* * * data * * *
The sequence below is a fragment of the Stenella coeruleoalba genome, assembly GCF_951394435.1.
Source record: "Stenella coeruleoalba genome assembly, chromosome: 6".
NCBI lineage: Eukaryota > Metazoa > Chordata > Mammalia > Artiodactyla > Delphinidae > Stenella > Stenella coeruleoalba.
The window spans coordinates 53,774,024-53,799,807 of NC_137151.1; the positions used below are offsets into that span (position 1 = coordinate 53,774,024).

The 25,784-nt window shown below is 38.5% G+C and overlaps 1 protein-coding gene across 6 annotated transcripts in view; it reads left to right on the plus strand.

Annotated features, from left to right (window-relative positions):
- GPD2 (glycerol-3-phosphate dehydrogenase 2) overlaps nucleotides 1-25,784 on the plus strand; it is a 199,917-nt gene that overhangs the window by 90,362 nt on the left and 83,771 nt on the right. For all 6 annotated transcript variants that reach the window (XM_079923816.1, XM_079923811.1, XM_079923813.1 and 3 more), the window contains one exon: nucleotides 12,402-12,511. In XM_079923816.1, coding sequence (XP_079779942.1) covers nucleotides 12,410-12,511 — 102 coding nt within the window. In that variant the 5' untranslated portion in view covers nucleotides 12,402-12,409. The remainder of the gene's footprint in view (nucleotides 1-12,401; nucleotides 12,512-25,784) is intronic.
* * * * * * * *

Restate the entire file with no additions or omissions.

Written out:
The sequence below is a fragment of the Stenella coeruleoalba genome, assembly GCF_951394435.1.
Source record: "Stenella coeruleoalba genome assembly, chromosome: 6".
NCBI lineage: Eukaryota > Metazoa > Chordata > Mammalia > Artiodactyla > Delphinidae > Stenella > Stenella coeruleoalba.
The window spans coordinates 53,774,024-53,799,807 of NC_137151.1; the positions used below are offsets into that span (position 1 = coordinate 53,774,024).

The 25,784-nt window shown below is 38.5% G+C and overlaps 1 protein-coding gene across 6 annotated transcripts in view; it reads left to right on the plus strand.

Annotated features, from left to right (window-relative positions):
- GPD2 (glycerol-3-phosphate dehydrogenase 2) overlaps nucleotides 1-25,784 on the plus strand; it is a 199,917-nt gene that overhangs the window by 90,362 nt on the left and 83,771 nt on the right. For all 6 annotated transcript variants that reach the window (XM_079923816.1, XM_079923811.1, XM_079923813.1 and 3 more), the window contains one exon: nucleotides 12,402-12,511. In XM_079923816.1, coding sequence (XP_079779942.1) covers nucleotides 12,410-12,511 — 102 coding nt within the window. In that variant the 5' untranslated portion in view covers nucleotides 12,402-12,409. The remainder of the gene's footprint in view (nucleotides 1-12,401; nucleotides 12,512-25,784) is intronic.